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Bluetooth gps navigation became rather popular these days. In fact,
what could be better than using your pocket pc, palm pda or
bluetooth mobile phone for knowing where you are or finding the
direction to a certain location? So today, for the mobile phone
navigation, you need a bluetooth phone like the nokia 6600, 6630,
6670 and 6680 while the requirement for the pda is for it to be
Essentially all you need for your complete mobile satellite navigation
is your pda or mobile phone, a bluetooth gps receiver, the satellite
navigation software which usually comes in or with a memory card
also containing the digital maps of your chosen country or region, a
car charger for the pda or phone (you don't want to run out of power
in the middle of nowhere) and finally a pda or phone holder to hold
your precious phone/pda in place while driving. As for the navigation
software, probably the best solution is the TomTom Navigation
software. A lot of people ask if you require a subscription, the short
answer is NO except if you want to take up a traffic subscription.
Incar dedicated navigation systems can be very expensive. So if you
have a compatible mobile phone or pda, buying a bluetooth gps
receiver and navigation software can be a cheaper alternative.
There are other advantages like being able to move it from one
vehicle to another, like when renting a car for example. Not to
mention navigation while walking.
But before taking an example, let's first make sure we know what
the bluetooth technology is about. In general, there are lots of
different ways that electronic devices can connect to one another:
component cables, electrical wires, ethernet cables, WiFi, infrared
signals and so on. When you use computers, entertainment systems
or telephones, the various pieces and parts of the systems make up
a community of electronic devices. These devices communicate with
each other using a variety of wires, cables, radio signals and
infrared light beams, and an even greater variety of connectors,
plugs and protocols.
The art of connecting things is becoming more and more complex
every day. The new method of connecting devices is the Bluetooth.
Bluetooth can streamline the process. A Bluetooth connection is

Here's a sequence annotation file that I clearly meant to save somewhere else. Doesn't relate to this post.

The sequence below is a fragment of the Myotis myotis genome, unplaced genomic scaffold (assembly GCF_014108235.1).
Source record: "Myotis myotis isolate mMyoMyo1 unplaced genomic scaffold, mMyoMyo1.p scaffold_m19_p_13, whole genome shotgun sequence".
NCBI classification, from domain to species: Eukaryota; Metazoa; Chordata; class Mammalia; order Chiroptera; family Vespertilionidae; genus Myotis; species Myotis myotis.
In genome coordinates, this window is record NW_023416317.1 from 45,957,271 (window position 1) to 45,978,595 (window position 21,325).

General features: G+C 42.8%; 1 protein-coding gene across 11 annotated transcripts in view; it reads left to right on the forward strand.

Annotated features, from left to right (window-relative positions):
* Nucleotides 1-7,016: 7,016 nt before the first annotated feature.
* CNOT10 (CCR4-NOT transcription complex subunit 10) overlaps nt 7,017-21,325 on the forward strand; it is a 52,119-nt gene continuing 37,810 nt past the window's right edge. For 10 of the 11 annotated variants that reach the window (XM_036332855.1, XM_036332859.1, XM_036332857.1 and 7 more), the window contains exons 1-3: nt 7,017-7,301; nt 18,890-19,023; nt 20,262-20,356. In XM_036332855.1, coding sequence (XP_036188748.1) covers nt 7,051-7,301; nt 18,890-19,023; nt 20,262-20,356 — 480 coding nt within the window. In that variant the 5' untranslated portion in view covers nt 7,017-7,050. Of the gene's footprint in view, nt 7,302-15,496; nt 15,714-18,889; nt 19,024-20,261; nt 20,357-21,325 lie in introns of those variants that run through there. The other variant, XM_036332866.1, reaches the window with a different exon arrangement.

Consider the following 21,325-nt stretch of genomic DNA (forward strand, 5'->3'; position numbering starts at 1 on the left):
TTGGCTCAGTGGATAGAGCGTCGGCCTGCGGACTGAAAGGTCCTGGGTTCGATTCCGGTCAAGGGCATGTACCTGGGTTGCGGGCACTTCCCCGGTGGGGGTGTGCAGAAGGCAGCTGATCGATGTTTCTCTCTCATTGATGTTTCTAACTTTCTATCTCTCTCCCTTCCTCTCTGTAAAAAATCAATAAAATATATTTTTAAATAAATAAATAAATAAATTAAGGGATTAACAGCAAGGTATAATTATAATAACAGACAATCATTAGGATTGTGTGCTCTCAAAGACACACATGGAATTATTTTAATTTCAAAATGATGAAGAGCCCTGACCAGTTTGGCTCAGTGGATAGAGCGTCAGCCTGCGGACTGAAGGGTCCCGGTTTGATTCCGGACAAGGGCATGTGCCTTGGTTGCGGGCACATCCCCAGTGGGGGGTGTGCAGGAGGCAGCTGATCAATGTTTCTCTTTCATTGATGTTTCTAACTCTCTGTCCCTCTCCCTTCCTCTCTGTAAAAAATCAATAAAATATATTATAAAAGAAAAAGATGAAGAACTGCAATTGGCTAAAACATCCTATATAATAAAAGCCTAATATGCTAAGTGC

wireless and automatic, and it has a number of interesting features
that can simplify our daily lives. Bluetooth is a specification for the
use of low-power radio communications to wirelessly link phones,
computers and other network devices over short distances. The
name "Bluetooth" is borrowed from Harald Bluetooth, a king in
Denmark more than 1,000 years ago.
Bluetooth technology was designed primarily to support simple
wireless networking of personal consumer devices and peripherals,
including cell phones, PDAs, and wireless headsets. Wireless signals
transmitted with Bluetooth cover short distances, typically up to 30
feet (10 meters). Bluetooth devices generally communicate at less
than 1 Mbps.
One of the most popular bluetooth gps navigation devices is TomTom
Navigator USA Bluetooth GPS. This is probably the best in-car, turn-
by-turn navigational system for handheld devices. It has excellent
maps, 3D views, and an intuitive and well-designed interface. The
integrated package includes the compact Bluetooth GPS receiver, a
cradle, power cables and a car mounting kit, as well as the
navigation software and maps on CDs.
It's the interface that really makes this product stand out. The
screens are focused, omitting any extraneous details; whether a
navigation map or application screen, everything is legible - an often
overlooked necessity for PDA navigation. And rather than having to
use a stylus or small drop-down menu, TomTom provides large on-
screen buttons that can easily be selected with a finger.
The TomTom PDA software has an impressive 3D mapping feature.
Most in-car GPS systems display the current location as a small
moving dot on a flat map, but TomTom's software provides a 3D
view of the street. A conventional map view lets the driver zoom in
or out and provides overviews that range from the entire state
down to street level.
Unlike other companies that produce handheld GPS products,
TomTom treats the PC solely as a conduit for setup, installation and
transferring of maps to your Pocket PC. You don't preview or edit
maps on the PC before transferring them to the handheld. Instead
TomTom provides a collection of more than 180 predetermined state
and regional maps on CD ready for download. These map files
range in size from 2MB for the state of Rhode Island to 33MB for
New York City and 60MB for California. Regional selections can
increase the state map requirements to 160MB. That said, you'll
need a 128MB or 256MB MMC or SD card if you plan on taking maps
of large states or multiple states with you on your Pocket PC.
Planning a trip is a pleasure as well. Just like most bluetooth gps
navigation devices, TomTom lets you navigate to a saved favorite
point of interest in the database, or to an address of your choice.
When you type in your city or street names, the application lists
possible matches from the database, which is a great time-saver.
When selecting the destination house number, TomTom actually
provides a list with cross streets, a feature that came in handy more
than once; the cross-street list is especially useful if you are not sure
about the exact address.